Our first memories of Havana are ones of delight at every Cuba cliche: American classic cars; the sounds of son and salsa drifting from every bar; old gents sat in doorways smoking cigars and watching the world go by; the crumbling but colourful architecture of Old Havana.
Over the next few days we walked the streets of Old and Central Havana and dodged waves on the iconic malecón. There are many museums in Havana but with the exception of the excellent Cuban art collection at Bellas Artes we shunned them for life on the streets, always finding new avenues to explore.
Life is lived on the streets in Havana. In Old Havana traffic is minimal with as many cycle rickshaws, bicycles and horse carts as 1950s Buicks and Chevys, and Soviet Ladas. Instead people fill the streets—kids playing baseball with broom ends and bottle caps, women hanging laundry from balconies, vendors pulling carts overloaded with fruit and vegetables, customers queuing outside the bare shops, waiting to use their ration cards.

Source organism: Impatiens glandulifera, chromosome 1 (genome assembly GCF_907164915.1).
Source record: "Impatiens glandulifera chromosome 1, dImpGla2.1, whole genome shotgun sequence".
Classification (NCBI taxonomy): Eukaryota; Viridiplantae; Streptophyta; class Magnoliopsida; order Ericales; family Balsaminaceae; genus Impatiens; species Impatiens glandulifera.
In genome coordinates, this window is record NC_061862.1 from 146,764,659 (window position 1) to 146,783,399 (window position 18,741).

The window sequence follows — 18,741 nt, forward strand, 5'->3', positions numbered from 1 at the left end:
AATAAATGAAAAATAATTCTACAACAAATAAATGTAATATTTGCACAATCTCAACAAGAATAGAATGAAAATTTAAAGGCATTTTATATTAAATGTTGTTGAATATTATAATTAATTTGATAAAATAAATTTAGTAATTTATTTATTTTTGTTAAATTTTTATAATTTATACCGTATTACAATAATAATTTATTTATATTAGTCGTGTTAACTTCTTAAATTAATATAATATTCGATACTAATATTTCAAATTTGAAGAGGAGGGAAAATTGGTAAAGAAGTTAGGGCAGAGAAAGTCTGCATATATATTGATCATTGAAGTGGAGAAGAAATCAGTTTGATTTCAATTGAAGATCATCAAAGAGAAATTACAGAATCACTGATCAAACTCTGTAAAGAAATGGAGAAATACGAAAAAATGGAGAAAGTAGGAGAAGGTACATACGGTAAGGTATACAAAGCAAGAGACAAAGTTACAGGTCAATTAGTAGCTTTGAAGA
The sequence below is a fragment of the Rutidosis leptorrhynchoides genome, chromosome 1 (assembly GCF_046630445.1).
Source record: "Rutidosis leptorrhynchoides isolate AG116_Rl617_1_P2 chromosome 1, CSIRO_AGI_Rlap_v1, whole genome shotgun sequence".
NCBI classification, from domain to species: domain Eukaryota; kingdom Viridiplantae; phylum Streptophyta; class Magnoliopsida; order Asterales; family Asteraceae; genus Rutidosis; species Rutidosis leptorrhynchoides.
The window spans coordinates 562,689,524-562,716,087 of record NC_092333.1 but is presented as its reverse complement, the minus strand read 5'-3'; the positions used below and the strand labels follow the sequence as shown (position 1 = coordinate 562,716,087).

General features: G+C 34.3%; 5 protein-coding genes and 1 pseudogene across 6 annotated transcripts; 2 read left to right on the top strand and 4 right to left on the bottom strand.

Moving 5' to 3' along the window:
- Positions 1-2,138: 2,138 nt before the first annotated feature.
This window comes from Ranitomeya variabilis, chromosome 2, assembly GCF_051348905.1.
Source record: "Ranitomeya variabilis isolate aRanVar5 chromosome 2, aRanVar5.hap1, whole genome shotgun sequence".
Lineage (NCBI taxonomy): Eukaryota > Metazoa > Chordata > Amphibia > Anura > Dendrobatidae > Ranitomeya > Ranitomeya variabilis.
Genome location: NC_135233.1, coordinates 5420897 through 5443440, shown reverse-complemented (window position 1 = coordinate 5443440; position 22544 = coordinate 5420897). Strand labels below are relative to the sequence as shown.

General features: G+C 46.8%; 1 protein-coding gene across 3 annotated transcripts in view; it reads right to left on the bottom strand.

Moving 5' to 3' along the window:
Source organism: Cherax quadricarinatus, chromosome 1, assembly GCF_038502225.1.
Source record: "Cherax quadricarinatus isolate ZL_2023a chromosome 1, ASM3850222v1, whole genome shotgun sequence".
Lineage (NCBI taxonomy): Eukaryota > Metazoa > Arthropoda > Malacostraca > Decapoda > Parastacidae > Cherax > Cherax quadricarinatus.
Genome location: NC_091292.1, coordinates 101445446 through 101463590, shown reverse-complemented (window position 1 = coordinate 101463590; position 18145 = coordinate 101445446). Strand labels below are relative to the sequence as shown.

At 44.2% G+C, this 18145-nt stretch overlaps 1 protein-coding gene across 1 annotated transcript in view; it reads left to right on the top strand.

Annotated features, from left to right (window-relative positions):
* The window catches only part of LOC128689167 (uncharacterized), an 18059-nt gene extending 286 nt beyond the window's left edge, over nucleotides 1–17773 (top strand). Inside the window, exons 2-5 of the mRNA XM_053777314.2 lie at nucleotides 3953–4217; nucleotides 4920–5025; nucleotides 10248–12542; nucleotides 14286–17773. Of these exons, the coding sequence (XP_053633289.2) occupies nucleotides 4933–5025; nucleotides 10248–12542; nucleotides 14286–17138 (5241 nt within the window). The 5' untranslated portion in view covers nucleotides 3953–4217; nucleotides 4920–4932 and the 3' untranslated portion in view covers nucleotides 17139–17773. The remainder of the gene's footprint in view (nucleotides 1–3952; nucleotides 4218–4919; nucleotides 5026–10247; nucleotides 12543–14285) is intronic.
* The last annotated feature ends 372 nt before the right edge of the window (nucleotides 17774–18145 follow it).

These churro venders were among the most popular of street stalls. In the week we were away, their prices doubled from CUC$0.50 to CUC$1.00 with no obvious loss in popularity—a sign of the new layer of Capitalist entrepreneurship that is spreading out on top of this otherwise Communist economy.
There’s a striking difference between the restored pristine Disneylandia Havana full of tourists from all inclusive resorts and the touts who follow them, and the faded pastel colours of the decaying streets where people live, often only a block apart.
Along the malecón, Havana’s seafront promenade fishermen try their luck, kids dive in the water, and musicians hope for tips from the many strolling locals and tourists. Cars and people dodge the waves that crash over the wall, and at sunset the pastel buildings glow in the last light of the day.
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